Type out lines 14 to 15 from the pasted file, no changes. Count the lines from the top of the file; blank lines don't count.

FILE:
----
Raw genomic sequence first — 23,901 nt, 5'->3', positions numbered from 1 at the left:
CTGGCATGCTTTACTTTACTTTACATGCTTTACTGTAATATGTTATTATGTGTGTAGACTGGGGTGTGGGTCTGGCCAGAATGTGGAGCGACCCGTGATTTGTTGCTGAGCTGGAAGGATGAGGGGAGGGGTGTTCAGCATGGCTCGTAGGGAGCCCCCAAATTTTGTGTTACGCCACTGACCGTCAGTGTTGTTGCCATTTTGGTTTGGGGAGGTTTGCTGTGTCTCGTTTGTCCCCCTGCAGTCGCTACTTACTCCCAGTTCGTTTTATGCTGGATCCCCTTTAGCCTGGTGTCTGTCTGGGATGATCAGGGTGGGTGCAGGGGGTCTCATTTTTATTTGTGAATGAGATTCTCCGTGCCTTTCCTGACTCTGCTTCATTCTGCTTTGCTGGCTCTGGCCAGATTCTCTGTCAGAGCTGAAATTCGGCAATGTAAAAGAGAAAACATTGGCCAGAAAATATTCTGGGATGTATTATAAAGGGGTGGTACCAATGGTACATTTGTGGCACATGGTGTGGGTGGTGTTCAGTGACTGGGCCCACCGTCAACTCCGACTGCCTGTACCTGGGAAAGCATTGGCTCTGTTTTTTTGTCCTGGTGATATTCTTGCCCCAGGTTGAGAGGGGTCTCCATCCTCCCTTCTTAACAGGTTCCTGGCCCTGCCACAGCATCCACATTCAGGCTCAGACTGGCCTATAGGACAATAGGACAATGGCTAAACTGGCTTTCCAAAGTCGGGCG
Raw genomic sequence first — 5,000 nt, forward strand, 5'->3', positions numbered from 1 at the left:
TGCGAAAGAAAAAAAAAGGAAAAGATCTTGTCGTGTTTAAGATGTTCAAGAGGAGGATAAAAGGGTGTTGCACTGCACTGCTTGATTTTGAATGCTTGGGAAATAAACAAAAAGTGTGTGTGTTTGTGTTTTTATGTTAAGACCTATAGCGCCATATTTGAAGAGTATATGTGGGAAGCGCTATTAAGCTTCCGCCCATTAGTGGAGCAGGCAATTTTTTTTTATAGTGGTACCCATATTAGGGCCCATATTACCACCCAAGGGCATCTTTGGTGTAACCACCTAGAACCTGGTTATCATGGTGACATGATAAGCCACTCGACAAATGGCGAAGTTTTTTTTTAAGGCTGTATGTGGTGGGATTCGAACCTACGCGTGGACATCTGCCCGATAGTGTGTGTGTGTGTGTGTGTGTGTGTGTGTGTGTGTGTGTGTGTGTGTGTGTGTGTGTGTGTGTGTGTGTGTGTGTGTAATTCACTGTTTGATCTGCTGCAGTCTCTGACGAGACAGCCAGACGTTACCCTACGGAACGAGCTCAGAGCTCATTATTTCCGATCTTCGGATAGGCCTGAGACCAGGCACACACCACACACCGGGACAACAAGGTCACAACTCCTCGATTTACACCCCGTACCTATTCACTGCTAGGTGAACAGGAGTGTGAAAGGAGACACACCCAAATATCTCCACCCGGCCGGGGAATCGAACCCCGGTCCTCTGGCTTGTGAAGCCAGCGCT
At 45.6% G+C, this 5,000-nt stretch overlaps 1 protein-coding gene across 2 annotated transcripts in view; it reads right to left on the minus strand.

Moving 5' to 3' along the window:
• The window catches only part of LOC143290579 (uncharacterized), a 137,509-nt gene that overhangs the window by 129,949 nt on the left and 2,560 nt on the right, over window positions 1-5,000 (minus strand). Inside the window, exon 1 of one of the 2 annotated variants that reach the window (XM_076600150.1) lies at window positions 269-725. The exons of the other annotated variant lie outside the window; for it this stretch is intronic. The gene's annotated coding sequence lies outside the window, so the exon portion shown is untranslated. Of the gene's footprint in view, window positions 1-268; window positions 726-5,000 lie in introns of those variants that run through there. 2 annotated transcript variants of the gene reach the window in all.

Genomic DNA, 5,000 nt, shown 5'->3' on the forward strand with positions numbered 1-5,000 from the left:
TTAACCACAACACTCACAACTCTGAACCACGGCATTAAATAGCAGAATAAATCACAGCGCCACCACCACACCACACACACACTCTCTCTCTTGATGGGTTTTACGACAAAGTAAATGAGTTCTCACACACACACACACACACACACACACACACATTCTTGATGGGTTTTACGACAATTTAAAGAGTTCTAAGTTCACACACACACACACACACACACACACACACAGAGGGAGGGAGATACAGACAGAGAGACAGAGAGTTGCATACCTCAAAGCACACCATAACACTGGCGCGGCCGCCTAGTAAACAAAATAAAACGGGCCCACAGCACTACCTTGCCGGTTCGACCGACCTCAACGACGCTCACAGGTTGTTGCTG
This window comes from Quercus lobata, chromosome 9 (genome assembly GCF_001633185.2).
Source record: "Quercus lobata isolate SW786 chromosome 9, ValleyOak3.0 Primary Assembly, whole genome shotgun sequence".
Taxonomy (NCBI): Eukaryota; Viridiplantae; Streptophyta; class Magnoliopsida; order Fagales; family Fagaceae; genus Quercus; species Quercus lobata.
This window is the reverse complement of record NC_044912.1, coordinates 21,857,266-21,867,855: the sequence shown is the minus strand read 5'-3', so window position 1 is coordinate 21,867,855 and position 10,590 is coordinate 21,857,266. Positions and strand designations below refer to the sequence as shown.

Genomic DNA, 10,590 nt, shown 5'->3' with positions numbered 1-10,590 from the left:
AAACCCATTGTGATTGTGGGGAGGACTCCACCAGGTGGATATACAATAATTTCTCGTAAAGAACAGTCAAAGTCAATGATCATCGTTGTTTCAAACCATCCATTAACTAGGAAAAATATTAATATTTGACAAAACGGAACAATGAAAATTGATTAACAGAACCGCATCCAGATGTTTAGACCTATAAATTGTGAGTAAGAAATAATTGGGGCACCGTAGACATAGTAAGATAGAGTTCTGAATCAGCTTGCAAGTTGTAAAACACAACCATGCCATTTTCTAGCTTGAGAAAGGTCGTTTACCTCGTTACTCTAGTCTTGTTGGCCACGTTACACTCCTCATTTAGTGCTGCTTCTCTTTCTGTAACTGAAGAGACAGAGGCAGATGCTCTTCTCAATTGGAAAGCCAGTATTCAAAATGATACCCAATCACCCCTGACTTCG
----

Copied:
Genomic DNA, 10,590 nt, shown 5'->3' with positions numbered 1-10,590 from the left:
AAACCCATTGTGATTGTGGGGAGGACTCCACCAGGTGGATATACAATAATTTCTCGTAAAGAACAGTCAAAGTCAATGATCATCGTTGTTTCAAACCATCCATTAACTAGGAAAAATATTAATATTTGACAAAACGGAACAATGAAAATTGATTAACAGAACCGCATCCAGATGTTTAGACCTATAAATTGTGAGTAAGAAATAATTGGGGCACCGTAGACATAGTAAGATAGAGTTCTGAATCAGCTTGCAAGTTGTAAAACACAACCATGCCATTTTCTAGCTTGAGAAAGGTCGTTTACCTCGTTACTCTAGTCTTGTTGGCCACGTTACACTCCTCATTTAGTGCTGCTTCTCTTTCTGTAACTGAAGAGACAGAGGCAGATGCTCTTCTCAATTGGAAAGCCAGTATTCAAAATGATACCCAATCACCCCTGACTTCG